As we suspected, the agave producing the flower spike was sick, agave snout weevils would be my first thought.  During the night, the weight of the spike pulled the entire plant over.  We're going to have to get someone in to remove this. 


Farewell to thee, old ancient agave!


In happier news, the ocotillo is finally blooming.


Saturday, April 20, 2019

MMR, the Gym, Hiking and Wildlife, Cactus

It's windy and HOT.  Yesterday it hit 98.  We figured after a terrible winter, that the climate would quickly jump to being really hot.  It did.  Yesterday we went to the gym.  I'm starting to like it again.  It takes awhile to get back in to it; one has to decide which machines are good and how much weight to use.  Thursday we got the Mumps, Measles and Rubella vaccine.  It's a live virus and makes some people feel bad.  After my response to the Prevnar 13 shot I figured it would be me, but nope - Jim felt bad on Friday.  Going to the gym actually helped, so that was good.

It was interesting, the pharmacist at Costco did not want to give us the vaccine.  Apparently the CDC has issued a statement that if you're old, you're immune.  I happen to know I do not have immunity to rubella because my immunity titre was run in the past.  I also know I've never had mumps.  So, how then, if I did not have the illnesses, did I develop immunity?  The pharmacist said that would be a good question for the CDC.  We got the shot.  After seeing a 60 year old rabbi on NBC news talking about how his one measles vaccine was not enough to give him permanent immunity (current standard is two), and he and 20 people in his synagogue contracted it, and some are now deaf and some are blind, we decided just to get the shot.  We spend summers in Washington which has a higher than expected failure to immunize.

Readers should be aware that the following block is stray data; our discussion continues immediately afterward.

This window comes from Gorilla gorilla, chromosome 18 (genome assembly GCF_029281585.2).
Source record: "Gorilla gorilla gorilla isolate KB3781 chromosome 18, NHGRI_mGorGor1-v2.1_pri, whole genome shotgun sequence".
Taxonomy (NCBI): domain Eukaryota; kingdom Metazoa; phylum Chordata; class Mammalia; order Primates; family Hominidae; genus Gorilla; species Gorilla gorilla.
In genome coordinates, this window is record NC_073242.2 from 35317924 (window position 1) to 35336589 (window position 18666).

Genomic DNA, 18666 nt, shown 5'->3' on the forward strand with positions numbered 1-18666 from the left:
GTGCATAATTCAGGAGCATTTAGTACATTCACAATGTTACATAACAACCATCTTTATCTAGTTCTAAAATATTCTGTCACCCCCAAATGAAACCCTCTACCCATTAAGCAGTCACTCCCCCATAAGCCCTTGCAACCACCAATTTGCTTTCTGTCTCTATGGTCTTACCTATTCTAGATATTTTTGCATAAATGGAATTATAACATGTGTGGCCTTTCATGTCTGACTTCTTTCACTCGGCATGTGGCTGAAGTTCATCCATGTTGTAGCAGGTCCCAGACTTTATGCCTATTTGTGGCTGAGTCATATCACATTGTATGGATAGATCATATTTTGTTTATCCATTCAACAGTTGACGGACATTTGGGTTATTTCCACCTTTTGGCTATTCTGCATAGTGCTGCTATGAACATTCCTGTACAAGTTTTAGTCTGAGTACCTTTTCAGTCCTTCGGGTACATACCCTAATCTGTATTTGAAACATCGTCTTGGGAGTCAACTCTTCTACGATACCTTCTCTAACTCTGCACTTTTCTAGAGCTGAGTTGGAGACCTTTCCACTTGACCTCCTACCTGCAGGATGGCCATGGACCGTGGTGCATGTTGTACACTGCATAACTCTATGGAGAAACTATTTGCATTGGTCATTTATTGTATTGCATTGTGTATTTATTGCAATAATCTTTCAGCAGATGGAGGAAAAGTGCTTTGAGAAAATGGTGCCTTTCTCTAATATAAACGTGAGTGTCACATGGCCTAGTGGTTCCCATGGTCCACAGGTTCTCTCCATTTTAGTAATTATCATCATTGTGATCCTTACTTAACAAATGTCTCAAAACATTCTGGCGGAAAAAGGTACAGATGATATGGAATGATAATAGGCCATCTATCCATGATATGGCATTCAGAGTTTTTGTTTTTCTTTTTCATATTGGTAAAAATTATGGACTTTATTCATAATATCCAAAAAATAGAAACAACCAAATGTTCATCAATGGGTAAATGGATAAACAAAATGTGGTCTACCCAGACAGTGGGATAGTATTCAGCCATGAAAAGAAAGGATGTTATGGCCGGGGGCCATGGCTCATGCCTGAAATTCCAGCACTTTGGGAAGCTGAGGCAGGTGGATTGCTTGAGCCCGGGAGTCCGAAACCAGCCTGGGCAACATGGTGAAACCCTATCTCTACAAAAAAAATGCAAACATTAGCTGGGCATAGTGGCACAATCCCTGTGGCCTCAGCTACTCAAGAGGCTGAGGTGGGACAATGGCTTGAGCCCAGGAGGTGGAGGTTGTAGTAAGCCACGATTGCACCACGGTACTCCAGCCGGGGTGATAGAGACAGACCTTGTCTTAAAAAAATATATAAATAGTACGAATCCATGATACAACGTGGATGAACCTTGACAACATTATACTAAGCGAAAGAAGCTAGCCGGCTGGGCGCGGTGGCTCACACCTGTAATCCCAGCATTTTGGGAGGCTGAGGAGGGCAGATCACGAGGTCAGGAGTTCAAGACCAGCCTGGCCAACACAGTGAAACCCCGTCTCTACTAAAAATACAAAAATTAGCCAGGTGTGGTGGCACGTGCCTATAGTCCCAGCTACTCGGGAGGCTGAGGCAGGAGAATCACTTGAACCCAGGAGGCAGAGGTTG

Today we were up and out early for a restorative walk in the desert.  We saw two snakes, two rabbits and three deer.  The first snake was a small brown one.  It scared the snot out of me crossing the trail right in front of my foot.  The second one was stretched out across the trail not moving. He had his head up, so we knew he was awake.  I bowled a rock in his direction, and he took off.  It's a Groundsnake, they're not venomous.  But they still give me the willies.  Photo is courtesy of the internet.


The cactus bloom continues.  I like the ocotillo arch over the trail.